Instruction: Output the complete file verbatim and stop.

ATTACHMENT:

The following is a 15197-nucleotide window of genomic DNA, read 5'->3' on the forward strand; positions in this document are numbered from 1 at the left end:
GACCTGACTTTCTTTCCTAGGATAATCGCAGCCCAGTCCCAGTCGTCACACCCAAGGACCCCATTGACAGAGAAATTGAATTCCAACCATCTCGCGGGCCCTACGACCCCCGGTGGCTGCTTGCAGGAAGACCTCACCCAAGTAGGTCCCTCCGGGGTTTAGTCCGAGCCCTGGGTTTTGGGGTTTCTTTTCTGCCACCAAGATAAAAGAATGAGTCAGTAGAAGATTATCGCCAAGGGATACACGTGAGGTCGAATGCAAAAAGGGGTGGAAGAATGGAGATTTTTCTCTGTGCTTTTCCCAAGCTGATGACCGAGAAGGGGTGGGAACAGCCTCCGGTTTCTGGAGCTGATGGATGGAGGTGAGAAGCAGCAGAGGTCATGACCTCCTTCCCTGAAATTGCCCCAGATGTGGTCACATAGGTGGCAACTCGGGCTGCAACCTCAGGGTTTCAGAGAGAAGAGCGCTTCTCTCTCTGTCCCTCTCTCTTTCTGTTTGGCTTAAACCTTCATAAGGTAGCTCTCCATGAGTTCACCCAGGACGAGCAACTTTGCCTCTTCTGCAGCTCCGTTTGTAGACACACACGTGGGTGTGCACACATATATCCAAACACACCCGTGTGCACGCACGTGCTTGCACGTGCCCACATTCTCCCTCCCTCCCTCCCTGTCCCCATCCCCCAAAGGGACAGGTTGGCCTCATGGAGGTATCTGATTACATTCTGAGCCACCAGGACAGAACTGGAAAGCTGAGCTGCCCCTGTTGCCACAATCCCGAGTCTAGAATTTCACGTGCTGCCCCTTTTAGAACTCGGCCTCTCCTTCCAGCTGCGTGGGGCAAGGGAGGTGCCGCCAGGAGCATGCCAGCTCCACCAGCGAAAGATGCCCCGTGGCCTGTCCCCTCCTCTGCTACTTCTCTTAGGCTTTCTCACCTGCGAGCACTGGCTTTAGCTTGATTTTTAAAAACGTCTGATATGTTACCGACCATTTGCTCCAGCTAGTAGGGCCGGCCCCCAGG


The following is a 15197-nucleotide window of genomic DNA, read 5'->3' on the forward strand; positions in this document are numbered from 1 at the left end:
GACCTGACTTTCTTTCCTAGGATAATCGCAGCCCAGTCCCAGTCGTCACACCCAAGGACCCCATTGACAGAGAAATTGAATTCCAACCATCTCGCGGGCCCTACGACCCCCGGTGGCTGCTTGCAGGAAGACCTCACCCAAGTAGGTCCCTCCGGGGTTTAGTCCGAGCCCTGGGTTTTGGGGTTTCTTTTCTGCCACCAAGATAAAAGAATGAGTCAGTAGAAGATTATCGCCAAGGGATACACGTGAGGTCGAATGCAAAAAGGGGTGGAAGAATGGAGATTTTTCTCTGTGCTTTTCCCAAGCTGATGACCGAGAAGGGGTGGGAACAGCCTCCGGTTTCTGGAGCTGATGGATGGAGGTGAGAAGCAGCAGAGGTCATGACCTCCTTCCCTGAAATTGCCCCAGATGTGGTCACATAGGTGGCAACTCGGGCTGCAACCTCAGGGTTTCAGAGAGAAGAGCGCTTCTCTCTCTGTCCCTCTCTCTTTCTGTTTGGCTTAAACCTTCATAAGGTAGCTCTCCATGAGTTCACCCAGGACGAGCAACTTTGCCTCTTCTGCAGCTCCGTTTGTAGACACACACGTGGGTGTGCACACATATATCCAAACACACCCGTGTGCACGCACGTGCTTGCACGTGCCCACATTCTCCCTCCCTCCCTCCCTGTCCCCATCCCCCAAAGGGACAGGTTGGCCTCATGGAGGTATCTGATTACATTCTGAGCCACCAGGACAGAACTGGAAAGCTGAGCTGCCCCTGTTGCCACAATCCCGAGTCTAGAATTTCACGTGCTGCCCCTTTTAGAACTCGGCCTCTCCTTCCAGCTGCGTGGGGCAAGGGAGGTGCCGCCAGGAGCATGCCAGCTCCACCAGCGAAAGATGCCCCGTGGCCTGTCCCCTCCTCTGCTACTTCTCTTAGGCTTTCTCACCTGCGAGCACTGGCTTTAGCTTGATTTTTAAAAACGTCTGATATGTTACCGACCATTTGCTCCAGCTAGTAGGGCCGGCCCCCAGG